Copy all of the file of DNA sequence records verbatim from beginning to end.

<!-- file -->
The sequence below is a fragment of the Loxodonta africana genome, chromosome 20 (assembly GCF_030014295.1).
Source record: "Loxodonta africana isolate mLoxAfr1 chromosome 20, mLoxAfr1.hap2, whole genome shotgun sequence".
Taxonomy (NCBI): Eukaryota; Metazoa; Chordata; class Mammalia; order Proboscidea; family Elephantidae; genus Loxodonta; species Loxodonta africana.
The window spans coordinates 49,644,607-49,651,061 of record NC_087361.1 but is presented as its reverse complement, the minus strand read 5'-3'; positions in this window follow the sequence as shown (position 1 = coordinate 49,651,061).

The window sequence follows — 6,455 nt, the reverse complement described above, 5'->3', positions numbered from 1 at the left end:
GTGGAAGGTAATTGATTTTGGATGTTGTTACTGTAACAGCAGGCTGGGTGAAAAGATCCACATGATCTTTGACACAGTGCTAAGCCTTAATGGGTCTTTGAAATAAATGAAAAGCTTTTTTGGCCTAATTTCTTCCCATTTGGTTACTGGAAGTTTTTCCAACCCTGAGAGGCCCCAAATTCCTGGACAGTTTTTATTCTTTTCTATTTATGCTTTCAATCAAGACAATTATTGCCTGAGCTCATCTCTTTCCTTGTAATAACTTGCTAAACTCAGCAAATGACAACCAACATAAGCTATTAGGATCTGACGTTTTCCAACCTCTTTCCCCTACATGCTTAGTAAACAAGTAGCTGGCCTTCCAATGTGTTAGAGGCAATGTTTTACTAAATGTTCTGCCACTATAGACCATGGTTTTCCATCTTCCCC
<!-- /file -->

The sequence below is a fragment of the Loxodonta africana genome, chromosome 20 (assembly GCF_030014295.1).
Source record: "Loxodonta africana isolate mLoxAfr1 chromosome 20, mLoxAfr1.hap2, whole genome shotgun sequence".
Taxonomy (NCBI): Eukaryota; Metazoa; Chordata; class Mammalia; order Proboscidea; family Elephantidae; genus Loxodonta; species Loxodonta africana.
The window spans coordinates 49,644,607-49,651,061 of record NC_087361.1 but is presented as its reverse complement, the minus strand read 5'-3'; positions in this window follow the sequence as shown (position 1 = coordinate 49,651,061).

The window sequence follows — 6,455 nt, the reverse complement described above, 5'->3', positions numbered from 1 at the left end:
GTGGAAGGTAATTGATTTTGGATGTTGTTACTGTAACAGCAGGCTGGGTGAAAAGATCCACATGATCTTTGACACAGTGCTAAGCCTTAATGGGTCTTTGAAATAAATGAAAAGCTTTTTTGGCCTAATTTCTTCCCATTTGGTTACTGGAAGTTTTTCCAACCCTGAGAGGCCCCAAATTCCTGGACAGTTTTTATTCTTTTCTATTTATGCTTTCAATCAAGACAATTATTGCCTGAGCTCATCTCTTTCCTTGTAATAACTTGCTAAACTCAGCAAATGACAACCAACATAAGCTATTAGGATCTGACGTTTTCCAACCTCTTTCCCCTACATGCTTAGTAAACAAGTAGCTGGCCTTCCAATGTGTTAGAGGCAATGTTTTACTAAATGTTCTGCCACTATAGACCATGGTTTTCCATCTTCCCC